Boeing won a contract for a number of E-7 Wedgetail AEW&C aircraft to replace the USAF’s aging E-3 Sentry fleet. Follow-up orders could be substantial!
AEW&C stands for “Airborne Early Warning and Control”. The term replaced “Airborne Warning and Control System” (AWACS), following the modernization of these platforms, with more systems. But these are primarily airborne radars that we are referring to. For decades, the U.S. Air Force, NATO, and other operators have used the E-3 Sentry, essentially a military 707.
(Sidenote: the E-3 actually used the fuselage of a 707, which is wider than that of the KC-135. The larger diameter of the fuselage likely helped support the rotating radar a bit better)
Nominally, the U.S. Air Force first announced last year that Boeing would be its sole-source supplier for its next AEW&C aircraft, to replace the E-3. But this didn’t necessarily mean that the order would go to the Boeing E-7 Wedgetail. Boeing has also made modern AEW&C versions of its 767 (conversions of existing 767s). With the 767 forming the basis for USAF’s KC-46A tanker, choosing the same platform for an early warning aircraft wouldn’t have been unreasonable.
Boeing E-7 Wedgetail – This Time for the Home Team
But even before choosing the Boeing E-7 Wedgetail, the U.S. military has a lot of 737-derived aircraft in the collective fleets of its branches. For over a decade now, the U.S. Navy has been taking deliveries of its P-8A Poseidon, an anti-submarine warfare platform, to replace the aging Lockheed P-3C Orion.
Until now, Boeing made the E-7 Wedgetail for four foreign countries: the Royal Australian Air Force, the Republic of Korea Air Force, the Turkish Air Force, and the UK’s Royal Air Force. It was the Australians that named the aircraft the “Wedgetail”. Whether or not the USAF will actually adopt this moniker, is unclear.
This first USAF contract is for 26 Boeing E-7 Wedgetail aircraft. The number might not sound impressive, on its own. But as the choice of USAF, it’s almost a given that NATO and other allies will follow suit with their own orders. Such platforms have the potential to remain in service for decades – but their sensors require costly upgrades.
USAF’s order guarantees the future upgradeability of the Boeing E-7 Wedgetail platform, potentially giving it a long-term cost advantage over less costly (to procure) but more “bespoke” offerings. In any case, USAF’s 26 aircraft eclipse the orders of all four previous buyers, whose aircraft add up to just 14.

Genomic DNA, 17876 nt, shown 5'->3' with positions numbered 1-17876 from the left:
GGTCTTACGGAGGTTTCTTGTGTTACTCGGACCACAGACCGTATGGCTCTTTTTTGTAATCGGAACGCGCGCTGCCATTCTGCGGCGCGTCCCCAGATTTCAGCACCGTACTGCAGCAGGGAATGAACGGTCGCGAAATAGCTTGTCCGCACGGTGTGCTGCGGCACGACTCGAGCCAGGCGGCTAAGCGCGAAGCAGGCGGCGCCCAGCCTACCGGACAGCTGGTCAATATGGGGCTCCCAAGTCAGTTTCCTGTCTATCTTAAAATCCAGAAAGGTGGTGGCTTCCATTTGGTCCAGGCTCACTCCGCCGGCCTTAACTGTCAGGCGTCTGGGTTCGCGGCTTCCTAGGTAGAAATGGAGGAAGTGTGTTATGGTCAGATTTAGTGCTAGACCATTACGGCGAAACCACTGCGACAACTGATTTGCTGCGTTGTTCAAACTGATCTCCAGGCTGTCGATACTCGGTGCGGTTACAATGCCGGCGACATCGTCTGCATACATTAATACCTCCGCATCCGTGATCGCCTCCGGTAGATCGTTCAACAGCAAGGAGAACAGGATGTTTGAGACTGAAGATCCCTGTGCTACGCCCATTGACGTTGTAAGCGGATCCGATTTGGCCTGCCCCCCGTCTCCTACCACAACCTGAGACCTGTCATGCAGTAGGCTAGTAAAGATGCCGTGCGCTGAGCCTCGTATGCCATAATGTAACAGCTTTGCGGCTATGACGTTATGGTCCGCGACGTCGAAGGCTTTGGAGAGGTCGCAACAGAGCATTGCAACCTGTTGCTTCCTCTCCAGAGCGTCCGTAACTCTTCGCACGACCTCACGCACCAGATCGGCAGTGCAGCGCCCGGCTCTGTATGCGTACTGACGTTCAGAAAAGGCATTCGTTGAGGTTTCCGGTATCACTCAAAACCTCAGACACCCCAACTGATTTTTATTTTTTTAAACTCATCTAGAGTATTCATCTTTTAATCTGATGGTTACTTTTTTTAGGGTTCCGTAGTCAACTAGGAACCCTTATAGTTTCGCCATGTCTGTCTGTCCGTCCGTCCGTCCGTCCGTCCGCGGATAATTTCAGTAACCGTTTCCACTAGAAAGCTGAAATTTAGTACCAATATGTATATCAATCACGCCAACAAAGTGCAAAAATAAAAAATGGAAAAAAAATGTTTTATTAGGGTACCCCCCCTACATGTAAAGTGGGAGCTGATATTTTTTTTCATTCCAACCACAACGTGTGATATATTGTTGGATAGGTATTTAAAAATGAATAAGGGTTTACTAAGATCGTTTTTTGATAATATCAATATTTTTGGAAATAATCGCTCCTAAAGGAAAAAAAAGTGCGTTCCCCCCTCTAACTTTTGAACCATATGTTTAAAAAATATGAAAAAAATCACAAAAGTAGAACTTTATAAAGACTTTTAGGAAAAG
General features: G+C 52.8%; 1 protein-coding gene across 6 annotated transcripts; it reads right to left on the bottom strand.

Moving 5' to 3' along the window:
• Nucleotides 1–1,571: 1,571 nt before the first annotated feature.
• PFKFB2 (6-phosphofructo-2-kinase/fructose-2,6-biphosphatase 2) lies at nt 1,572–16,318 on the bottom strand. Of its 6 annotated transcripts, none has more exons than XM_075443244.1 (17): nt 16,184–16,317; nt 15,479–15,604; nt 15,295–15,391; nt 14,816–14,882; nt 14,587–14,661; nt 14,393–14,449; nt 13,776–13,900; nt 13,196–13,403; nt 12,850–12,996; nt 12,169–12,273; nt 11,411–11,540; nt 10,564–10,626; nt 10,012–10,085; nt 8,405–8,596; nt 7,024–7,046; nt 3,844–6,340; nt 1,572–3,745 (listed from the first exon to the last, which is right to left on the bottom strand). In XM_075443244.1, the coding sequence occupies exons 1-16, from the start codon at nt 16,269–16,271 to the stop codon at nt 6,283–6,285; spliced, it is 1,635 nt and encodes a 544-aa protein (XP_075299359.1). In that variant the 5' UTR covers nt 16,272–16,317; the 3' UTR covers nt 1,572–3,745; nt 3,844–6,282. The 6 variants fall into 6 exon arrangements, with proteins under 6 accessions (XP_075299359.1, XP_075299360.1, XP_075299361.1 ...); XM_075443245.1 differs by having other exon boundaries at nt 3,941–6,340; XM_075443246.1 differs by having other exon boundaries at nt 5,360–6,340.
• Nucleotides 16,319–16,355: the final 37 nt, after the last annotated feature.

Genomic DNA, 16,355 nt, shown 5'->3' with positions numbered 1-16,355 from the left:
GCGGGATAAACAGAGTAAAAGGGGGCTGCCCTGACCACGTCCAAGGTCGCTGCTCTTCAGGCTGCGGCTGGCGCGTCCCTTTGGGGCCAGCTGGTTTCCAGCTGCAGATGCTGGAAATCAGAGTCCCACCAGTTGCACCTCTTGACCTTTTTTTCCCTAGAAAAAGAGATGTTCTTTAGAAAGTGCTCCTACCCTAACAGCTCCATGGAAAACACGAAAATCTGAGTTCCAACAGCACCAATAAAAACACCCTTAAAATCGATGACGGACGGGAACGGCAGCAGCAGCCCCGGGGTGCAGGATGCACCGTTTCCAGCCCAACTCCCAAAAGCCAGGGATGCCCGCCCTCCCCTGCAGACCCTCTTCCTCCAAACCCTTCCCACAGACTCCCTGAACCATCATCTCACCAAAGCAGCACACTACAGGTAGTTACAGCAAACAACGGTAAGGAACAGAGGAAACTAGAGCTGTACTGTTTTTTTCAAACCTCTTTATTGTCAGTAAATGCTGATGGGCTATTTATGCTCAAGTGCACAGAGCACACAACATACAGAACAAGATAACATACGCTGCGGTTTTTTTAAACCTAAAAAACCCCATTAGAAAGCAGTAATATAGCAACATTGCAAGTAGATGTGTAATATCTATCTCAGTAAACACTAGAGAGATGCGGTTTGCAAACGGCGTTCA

USAF’s Boeing E-7 Wedgetail – New Or Conversions?
Interestingly, all of those existing 14 Boeing E-7 Wedgetail aircraft are conversions. They are not simply 737-derived planes – they ARE 737-700s, or rather they all started their “lives” as such. We don’t know if USAF’s aircraft will also be conversions, or whether the order involves new airframes. But there is a clue in Boeing’s announcement of the contract.
According to Boeing, this contract will involve “two new U.S. variants” of the E-7 Wedgetail. There is no explanation as to what this means. Boeing only mentions the USAF as a customer, so it doesn’t seem like one variant would be for the U.S. Air Force, and another for the U.S. Navy, for instance.
The two new E-7 Wedgetail variants could differ in the equipment that Boeing and its partners would have to fit onto the aircraft. Or, it could have to do with the platforms themselves – particularly if USAF wants NEW airframes. Boeing has now produced over one thousand 737 MAX aircraft. But it still keeps a 737 NG line open – just for the P-8A Poseidon, which is based on the 737-800, with a high gross-weight (HGW) wing and many other customizations.
A Promising Boeing Program?
With a lot of potential for more orders for the E-7 Wedgetail, Boeing could be looking to make a variant of the plane using the 737 MAX – likely the 737-7. We won’t really know the real reason for the existence of the two USAF versions of the program until later.
Finally, there is an interesting footnote, regarding the cost of this program. In its announcement, Boeing explains that it will begin development of these two new E-7 Wedgetail variants, “…through a $1.2 billion Undefinitized Contract Action”. This is a contract action for which the terms, specifications, and/or price are not agreed upon beforehand.
In itself, this sort of contract, for a new (or modified) design, is not uncommon. But the specific mention of an “undefinitized contract action” in such a press release is rather unusual. Here, Boeing is likely making it clear that this is NOT a fixed-price contract. The manufacturer has not had great luck in the past with military fixed-price contracts, like those of the KC-46 or the future presidential VC-25B. Boeing’s CEO David Calhoun has stated in recent months that he would avoid such contracts in the future.
If this USAF E-7 Wedgetail contract is for new airframes, it could become a promising Boeing income stream for the next several years. Hopefully, Boeing will be able to avoid some of the stumbling blocks that have hampered its other recent military programs.